Throughout the ongoing improvisational interaction, the dancers are drawing from various resources in the environment to reign in and structure the movements that can or cannot be performed. The environment as a totality generates the possibilities with which the dancer can interact. Gherik Poseidon, from Detroit, recalls that his best nights of improvisation happened under highly constrained conditions, dancing in a narrow hallway behind a set of trashcans in an above-capacity night club (Poseidon Interview, 08/30/19). Similarly, Mike Sneeks from Chicago describes the fluid dance style and technique that he and his mentors developed from dancing on tightly packed dance floors, reporting, “When I see a lot of the older guys, their bodies just move that way because they learned to dance in a lot smaller space” (Sneeks interview, 10/09/19). Sneeks explains that unlike breakdancing, which always requires a lot of space, house dancers will change the size of their movements as floor space opens or narrows. When describing the ideal improvisational situation, Sneeks emphasizes that the tightly constrained environment of the dance club is what moves him into the ideal improvisational state of mind: “It’s almost like everybody just melts away, you know, and all of a sudden you’re the only one dancing in the club even though you are shoulder to shoulder with other people” (Sneeks interview, 10/09/19). The club, with its pulsating crowd, is what makes it possible for the dancer to get into the right state of mind in which problems disappear and they are purely improvising, that is, the tight physical constraints of the environment shape the expression of the dance and how it is executed. Throughout the interviews, the dancers described a plurality of factors, such as floor texture, air quality, lighting, speaker vibrations, physical obstacles, and so on, each of which impacts the body of the dancer encouraging them to express themselves in a specific way.

In the literature on 4E cognition, two concepts are especially helpful in understanding what the house dancers are reporting: affordances and the extended mind. Let us begin with the extended mind. On this model, cognitive processes do not take place solely in the brain; instead, objects in our environments reliably function as cognitive appendages that become part and parcel of our thinking.[5] Notebooks allow us to literally store memories in the environment; GPS allows us to navigate physical space, phones let us communicate over distances; whiteboards allow us to do complicated math; well-designed buildings can make us relaxed or experience awe; and so forth. In dance, as in life, our physical environments, through their capabilities and structure, enable us to do and think things we cannot achieve alone.[6] In this way, “the mind” or “the mental” is extended into the environment; thus, the environment is a constitutive part of cognition. In house dance improvisation, the environment itself both constrains and empowers the dancer. Many of the amazing feats of improvisational house dancing are constituted by dancer-environment couplings. House dancers consistently rely on their environments, including other people, to shape and lead the unfolding improvisation. In consequence, if we were to remove the house dancer from their context and insert them into a different context, a different improvisational product would emerge.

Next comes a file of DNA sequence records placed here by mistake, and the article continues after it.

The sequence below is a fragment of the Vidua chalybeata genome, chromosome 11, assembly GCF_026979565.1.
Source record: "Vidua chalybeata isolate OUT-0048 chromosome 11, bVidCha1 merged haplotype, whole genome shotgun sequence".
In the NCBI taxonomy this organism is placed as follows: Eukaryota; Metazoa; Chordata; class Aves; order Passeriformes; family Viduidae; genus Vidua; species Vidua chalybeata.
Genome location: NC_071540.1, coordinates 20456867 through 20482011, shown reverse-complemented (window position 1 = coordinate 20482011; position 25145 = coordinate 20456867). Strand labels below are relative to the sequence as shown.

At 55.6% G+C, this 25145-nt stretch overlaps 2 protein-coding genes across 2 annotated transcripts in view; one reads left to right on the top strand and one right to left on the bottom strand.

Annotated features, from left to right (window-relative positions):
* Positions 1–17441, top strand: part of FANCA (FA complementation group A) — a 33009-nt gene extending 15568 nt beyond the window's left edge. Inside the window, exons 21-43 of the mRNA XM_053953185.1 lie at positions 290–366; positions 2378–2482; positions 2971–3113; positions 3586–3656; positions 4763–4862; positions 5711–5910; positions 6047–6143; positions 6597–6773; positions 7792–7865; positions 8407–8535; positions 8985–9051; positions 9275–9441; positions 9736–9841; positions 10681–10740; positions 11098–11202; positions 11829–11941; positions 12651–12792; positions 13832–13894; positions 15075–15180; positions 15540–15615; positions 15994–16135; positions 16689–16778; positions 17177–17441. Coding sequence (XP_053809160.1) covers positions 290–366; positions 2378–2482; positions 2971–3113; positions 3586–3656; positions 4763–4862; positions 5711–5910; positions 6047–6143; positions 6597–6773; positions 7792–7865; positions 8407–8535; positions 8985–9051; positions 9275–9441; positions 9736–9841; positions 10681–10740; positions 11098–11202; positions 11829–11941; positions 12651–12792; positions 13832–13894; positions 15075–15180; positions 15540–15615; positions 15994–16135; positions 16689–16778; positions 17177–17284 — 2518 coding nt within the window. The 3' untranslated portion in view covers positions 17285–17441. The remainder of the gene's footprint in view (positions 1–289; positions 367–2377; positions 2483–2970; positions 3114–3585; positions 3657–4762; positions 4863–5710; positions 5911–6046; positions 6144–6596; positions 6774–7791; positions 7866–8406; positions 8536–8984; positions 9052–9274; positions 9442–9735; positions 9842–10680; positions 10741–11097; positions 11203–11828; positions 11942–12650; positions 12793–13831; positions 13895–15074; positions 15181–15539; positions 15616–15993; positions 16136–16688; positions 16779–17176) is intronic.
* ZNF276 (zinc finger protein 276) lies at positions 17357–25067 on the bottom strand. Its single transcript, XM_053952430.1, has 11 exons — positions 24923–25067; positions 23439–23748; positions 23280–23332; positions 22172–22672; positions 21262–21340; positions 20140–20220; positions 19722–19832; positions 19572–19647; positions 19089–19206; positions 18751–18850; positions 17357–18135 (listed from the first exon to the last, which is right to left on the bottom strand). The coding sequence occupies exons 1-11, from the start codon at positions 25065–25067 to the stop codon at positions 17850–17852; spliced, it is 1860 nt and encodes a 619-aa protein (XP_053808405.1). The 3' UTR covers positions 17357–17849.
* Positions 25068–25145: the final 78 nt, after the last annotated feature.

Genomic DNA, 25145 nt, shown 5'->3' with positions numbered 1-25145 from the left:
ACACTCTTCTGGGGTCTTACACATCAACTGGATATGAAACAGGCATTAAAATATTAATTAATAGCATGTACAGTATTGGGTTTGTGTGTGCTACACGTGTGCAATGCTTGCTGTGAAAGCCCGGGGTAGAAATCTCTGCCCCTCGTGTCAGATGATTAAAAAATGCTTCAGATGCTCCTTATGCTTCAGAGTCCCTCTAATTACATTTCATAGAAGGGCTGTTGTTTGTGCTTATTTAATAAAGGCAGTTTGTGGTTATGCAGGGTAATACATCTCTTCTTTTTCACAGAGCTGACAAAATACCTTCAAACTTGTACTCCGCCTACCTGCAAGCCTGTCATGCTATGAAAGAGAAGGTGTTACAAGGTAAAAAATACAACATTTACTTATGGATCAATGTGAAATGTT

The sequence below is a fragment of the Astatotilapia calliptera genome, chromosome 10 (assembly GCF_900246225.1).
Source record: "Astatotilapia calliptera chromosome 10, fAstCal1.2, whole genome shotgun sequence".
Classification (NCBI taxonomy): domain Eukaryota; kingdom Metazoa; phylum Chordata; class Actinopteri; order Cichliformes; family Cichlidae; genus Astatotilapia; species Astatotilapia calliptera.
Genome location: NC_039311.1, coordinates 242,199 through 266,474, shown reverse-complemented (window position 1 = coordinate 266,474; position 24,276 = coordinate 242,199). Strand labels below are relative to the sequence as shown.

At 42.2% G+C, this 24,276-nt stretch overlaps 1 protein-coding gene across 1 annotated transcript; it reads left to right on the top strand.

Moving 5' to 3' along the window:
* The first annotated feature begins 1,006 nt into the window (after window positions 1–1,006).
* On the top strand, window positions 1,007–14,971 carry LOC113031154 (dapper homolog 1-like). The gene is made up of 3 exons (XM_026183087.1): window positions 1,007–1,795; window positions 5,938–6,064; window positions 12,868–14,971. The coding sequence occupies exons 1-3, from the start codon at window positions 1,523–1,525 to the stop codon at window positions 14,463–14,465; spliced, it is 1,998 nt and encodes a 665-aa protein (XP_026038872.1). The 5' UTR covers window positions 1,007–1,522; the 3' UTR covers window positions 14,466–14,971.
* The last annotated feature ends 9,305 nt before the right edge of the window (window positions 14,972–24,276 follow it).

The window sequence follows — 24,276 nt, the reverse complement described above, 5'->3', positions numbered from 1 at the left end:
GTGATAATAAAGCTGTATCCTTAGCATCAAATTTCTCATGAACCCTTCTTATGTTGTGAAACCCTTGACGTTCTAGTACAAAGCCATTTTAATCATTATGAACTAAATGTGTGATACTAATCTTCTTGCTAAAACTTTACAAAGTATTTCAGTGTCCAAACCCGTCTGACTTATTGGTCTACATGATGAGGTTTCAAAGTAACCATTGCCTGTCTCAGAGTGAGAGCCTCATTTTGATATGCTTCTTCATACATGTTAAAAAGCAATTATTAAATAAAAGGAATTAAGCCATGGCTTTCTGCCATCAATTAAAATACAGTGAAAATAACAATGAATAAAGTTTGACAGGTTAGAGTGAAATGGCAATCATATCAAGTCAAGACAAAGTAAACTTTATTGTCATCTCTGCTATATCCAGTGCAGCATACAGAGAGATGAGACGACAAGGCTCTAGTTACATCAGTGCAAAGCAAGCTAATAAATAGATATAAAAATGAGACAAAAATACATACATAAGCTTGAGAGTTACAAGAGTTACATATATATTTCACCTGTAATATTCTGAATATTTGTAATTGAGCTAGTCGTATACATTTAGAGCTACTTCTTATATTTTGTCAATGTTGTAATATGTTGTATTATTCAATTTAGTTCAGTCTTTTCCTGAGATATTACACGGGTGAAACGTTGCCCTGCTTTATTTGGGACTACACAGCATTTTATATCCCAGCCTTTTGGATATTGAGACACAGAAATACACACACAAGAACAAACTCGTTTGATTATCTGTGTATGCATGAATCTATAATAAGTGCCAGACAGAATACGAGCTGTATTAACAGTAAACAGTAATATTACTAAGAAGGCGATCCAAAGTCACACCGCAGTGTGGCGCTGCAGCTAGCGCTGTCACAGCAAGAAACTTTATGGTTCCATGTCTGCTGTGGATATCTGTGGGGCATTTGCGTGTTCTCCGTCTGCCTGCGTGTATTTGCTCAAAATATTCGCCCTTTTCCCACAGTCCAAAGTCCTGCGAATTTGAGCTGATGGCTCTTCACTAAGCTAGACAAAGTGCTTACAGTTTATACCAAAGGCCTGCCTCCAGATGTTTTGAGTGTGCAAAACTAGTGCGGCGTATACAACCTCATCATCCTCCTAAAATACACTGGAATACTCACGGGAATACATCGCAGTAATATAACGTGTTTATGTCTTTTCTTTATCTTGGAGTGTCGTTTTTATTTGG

At any given moment, an expert house dance performer could be doing any of a thousand steps, so why do they perform the steps that they do rather than some other step? To answer this question, we can look to the concept “affordances.” Affordances are typically defined as possibilities for actions within the environment.[7] For example, we experience an apple as edible, a football as kickable, and a door as openable. Another way of conceptualizing affordances is to add “-ability” to the perceived purposes of objects. We typically experience objects in terms of “what we can do with them,” so, on this picture, chairs have sit-ability, buttons have push-ability, and hands have shake-ability.